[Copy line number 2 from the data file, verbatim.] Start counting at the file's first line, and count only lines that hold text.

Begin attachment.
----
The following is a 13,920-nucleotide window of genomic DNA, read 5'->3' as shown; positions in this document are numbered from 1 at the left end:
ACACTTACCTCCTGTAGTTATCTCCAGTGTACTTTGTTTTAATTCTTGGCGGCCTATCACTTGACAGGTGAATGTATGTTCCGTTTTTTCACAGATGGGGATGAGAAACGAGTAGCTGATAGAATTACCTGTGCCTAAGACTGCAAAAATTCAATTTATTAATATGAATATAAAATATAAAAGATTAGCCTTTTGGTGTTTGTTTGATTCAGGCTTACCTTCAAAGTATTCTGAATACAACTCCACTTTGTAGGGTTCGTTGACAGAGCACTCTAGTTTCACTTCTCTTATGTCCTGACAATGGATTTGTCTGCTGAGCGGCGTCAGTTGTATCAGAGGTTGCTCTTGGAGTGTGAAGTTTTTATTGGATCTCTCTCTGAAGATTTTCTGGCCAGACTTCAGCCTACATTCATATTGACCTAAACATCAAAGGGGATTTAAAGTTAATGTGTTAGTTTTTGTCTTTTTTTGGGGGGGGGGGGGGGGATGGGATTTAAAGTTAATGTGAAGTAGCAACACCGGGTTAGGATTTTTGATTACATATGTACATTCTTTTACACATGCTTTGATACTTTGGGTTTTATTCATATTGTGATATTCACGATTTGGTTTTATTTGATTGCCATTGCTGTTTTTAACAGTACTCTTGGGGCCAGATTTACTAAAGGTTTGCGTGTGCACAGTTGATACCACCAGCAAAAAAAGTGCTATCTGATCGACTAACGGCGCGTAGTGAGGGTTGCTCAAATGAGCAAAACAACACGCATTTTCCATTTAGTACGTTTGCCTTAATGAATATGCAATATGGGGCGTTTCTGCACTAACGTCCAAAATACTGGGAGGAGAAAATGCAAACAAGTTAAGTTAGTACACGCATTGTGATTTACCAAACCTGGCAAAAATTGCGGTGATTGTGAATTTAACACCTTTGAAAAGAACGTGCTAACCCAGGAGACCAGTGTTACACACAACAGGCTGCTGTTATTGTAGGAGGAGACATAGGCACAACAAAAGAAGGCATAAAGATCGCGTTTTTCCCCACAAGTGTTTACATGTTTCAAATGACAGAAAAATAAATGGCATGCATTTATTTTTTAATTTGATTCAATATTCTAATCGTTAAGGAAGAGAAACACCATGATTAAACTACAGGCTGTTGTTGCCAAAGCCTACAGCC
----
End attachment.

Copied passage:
ACACTTACCTCCTGTAGTTATCTCCAGTGTACTTTGTTTTAATTCTTGGCGGCCTATCACTTGACAGGTGAATGTATGTTCCGTTTTTTCACAGATGGGGATGAGAAACGAGTAGCTGATAGAATTACCTGTGCCTAAGACTGCAAAAATTCAATTTATTAATATGAATATAAAATATAAAAGATTAGCCTTTTGGTGTTTGTTTGATTCAGGCTTACCTTCAAAGTATTCTGAATACAACTCCACTTTGTAGGGTTCGTTGACAGAGCACTCTAGTTTCACTTCTCTTATGTCCTGACAATGGATTTGTCTGCTGAGCGGCGTCAGTTGTATCAGAGGTTGCTCTTGGAGTGTGAAGTTTTTATTGGATCTCTCTCTGAAGATTTTCTGGCCAGACTTCAGCCTACATTCATATTGACCTAAACATCAAAGGGGATTTAAAGTTAATGTGTTAGTTTTTGTCTTTTTTTGGGGGGGGGGGGGGGGATGGGATTTAAAGTTAATGTGAAGTAGCAACACCGGGTTAGGATTTTTGATTACATATGTACATTCTTTTACACATGCTTTGATACTTTGGGTTTTATTCATATTGTGATATTCACGATTTGGTTTTATTTGATTGCCATTGCTGTTTTTAACAGTACTCTTGGGGCCAGATTTACTAAAGGTTTGCGTGTGCACAGTTGATACCACCAGCAAAAAAAGTGCTATCTGATCGACTAACGGCGCGTAGTGAGGGTTGCTCAAATGAGCAAAACAACACGCATTTTCCATTTAGTACGTTTGCCTTAATGAATATGCAATATGGGGCGTTTCTGCACTAACGTCCAAAATACTGGGAGGAGAAAATGCAAACAAGTTAAGTTAGTACACGCATTGTGATTTACCAAACCTGGCAAAAATTGCGGTGATTGTGAATTTAACACCTTTGAAAAGAACGTGCTAACCCAGGAGACCAGTGTTACACACAACAGGCTGCTGTTATTGTAGGAGGAGACATAGGCACAACAAAAGAAGGCATAAAGATCGCGTTTTTCCCCACAAGTGTTTACATGTTTCAAATGACAGAAAAATAAATGGCATGCATTTATTTTTTAATTTGATTCAATATTCTAATCGTTAAGGAAGAGAAACACCATGATTAAACTACAGGCTGTTGTTGCCAAAGCCTACAGCC